If you already know that your pet is scared, then try an Adaptil (for dogs) or Feliway (for cats) which release calming pheromones. Plug it in where the pet spends most time for about 2 weeks before you start the desensitisation work, and then keep it going.
Read about other calming aids here - herbals, dietary supplements etc.
- Check that the den area is accessible, and prepared - this area will now be a happy safe place for your dog
- Make sure your dog has been to the toilet before hand.
- Feed them an hour before the event, adding a little extra carbs may fill them up and make them sleepy.
- If you can, set up some moderately loud rhythmic music in the room. Do, however, check that they like it beforehand, and turn it off if they seem more stressed.
- When the fireworks start, take them to the den area and encourage them to settle there.
- If your pet is seeking your assurance with pats or cuddles, then please do spend calm time with them. This is not teaching them to be scared, it's helping them by giving them everything we can to keep them calm. Later, however, it would be beneficial to work on helping them to cope on their own - gently of course - building things up gradually.
- If they don’t settle, try to distract them with a game or an easy training session, but don’t force this.
- Some pets have been known to find the most unusual place to seek comfort - under desks, in kitchen cabinets and even in the bath! Don’t be concerned about this, just work with your pet and help to make the place feel more secure.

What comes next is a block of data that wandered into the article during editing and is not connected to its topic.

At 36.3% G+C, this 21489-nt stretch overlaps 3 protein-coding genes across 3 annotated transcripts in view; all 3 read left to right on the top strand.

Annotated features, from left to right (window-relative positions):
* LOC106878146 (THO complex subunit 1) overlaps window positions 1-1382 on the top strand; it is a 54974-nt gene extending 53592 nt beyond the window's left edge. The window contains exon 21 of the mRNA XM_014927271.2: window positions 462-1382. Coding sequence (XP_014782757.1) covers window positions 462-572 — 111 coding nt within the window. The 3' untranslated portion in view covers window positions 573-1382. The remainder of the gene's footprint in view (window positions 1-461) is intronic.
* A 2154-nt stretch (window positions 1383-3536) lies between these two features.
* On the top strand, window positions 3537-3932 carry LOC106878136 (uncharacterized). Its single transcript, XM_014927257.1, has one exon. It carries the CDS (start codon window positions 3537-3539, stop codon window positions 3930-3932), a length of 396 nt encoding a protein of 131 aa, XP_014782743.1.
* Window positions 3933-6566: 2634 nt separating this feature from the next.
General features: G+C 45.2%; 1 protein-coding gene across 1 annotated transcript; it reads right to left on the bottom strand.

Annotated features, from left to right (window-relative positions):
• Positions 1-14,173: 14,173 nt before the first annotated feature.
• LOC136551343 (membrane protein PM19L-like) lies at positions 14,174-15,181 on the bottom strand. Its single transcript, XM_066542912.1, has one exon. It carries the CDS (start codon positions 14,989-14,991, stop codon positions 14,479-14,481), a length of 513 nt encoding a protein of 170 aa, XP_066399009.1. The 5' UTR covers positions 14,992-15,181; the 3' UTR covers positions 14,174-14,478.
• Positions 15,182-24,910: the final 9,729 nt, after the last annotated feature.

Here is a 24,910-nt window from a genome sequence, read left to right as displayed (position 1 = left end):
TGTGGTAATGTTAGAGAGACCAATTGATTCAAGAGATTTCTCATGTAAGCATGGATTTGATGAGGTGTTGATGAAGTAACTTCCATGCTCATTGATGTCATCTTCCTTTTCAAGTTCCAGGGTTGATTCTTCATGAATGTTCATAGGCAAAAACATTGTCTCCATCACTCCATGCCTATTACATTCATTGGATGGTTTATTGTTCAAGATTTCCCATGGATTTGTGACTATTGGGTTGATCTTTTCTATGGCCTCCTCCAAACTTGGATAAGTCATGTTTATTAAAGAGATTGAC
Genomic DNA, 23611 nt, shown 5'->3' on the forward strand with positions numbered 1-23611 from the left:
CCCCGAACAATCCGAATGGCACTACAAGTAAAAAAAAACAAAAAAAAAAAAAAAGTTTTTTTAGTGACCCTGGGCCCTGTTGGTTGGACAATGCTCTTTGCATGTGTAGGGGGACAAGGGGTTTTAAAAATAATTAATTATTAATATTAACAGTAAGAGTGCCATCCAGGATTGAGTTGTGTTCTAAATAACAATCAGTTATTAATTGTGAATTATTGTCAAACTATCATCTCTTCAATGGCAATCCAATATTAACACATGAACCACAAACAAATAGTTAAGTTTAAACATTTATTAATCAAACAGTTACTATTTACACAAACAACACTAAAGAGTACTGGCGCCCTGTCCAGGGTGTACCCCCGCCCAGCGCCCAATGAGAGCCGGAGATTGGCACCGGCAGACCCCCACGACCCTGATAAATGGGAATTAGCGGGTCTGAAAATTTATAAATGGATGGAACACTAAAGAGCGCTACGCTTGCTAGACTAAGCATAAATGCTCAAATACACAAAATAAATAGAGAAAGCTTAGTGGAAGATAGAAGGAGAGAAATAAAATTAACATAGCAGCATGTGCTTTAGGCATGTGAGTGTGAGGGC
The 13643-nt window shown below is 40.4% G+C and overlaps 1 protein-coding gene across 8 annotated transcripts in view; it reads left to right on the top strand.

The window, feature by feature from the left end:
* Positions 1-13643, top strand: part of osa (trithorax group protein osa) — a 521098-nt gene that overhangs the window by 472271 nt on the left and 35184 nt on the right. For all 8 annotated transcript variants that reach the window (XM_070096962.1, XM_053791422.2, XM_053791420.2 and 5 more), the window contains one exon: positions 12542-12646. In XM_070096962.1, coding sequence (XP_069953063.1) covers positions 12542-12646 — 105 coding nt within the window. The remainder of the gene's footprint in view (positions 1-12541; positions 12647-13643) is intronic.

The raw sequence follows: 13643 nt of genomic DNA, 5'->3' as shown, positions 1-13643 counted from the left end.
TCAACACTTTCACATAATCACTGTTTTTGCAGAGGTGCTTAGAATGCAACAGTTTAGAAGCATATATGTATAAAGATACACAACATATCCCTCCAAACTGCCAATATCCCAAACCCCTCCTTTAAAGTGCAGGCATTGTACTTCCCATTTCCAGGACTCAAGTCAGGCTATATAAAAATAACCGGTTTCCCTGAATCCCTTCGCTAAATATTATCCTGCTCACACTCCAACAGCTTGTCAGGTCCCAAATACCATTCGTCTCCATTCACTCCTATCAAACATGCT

Damage Limitation - Pets can be very unpredictable when highly stressed and they may well panic. Take extra safety precautions during this time. Make sure that they have no access to potentially dangerous items around the house, such as open fires or glass doors, or boiling water. Keep them on a lead or harness if you need to take them outside – at any time when a firework may go off.
Don’t Delay - The more you do the better here - and some pets do need more help than described above. Behaviour Therapy and training can help tremendously - especially if your pet is now scared of the dark too. Working with the problem holistically can really help, pulling together many aspects of the dogs life to build overall confidence and reduce factors which can cause internal or external distress. Any questions? Please call Pawsability, or find a behaviour therapist near you.
More notes on fireworks problems
Desensitisation - this is where your dog is carefully exposed to the fireworks noises at gradually increasing volume until such times as they do not re-act.
Counter conditioning happens after the desensitisation process and teaches the dog that the sounds actually mean good-things.
Why start in the summer? The whole process will work far more effectively if the desensitisation and counter-conditioning processes occurs when there is no likelyhood of the dog being exposed to these noises or other aspects of their fear, such as dark nights.
Follow the links to read more below.
Want all the science on canine fears and phobias? Have a look here at the BLOG by Robert Falconer-Taylor - Pets, Fears and Fireworks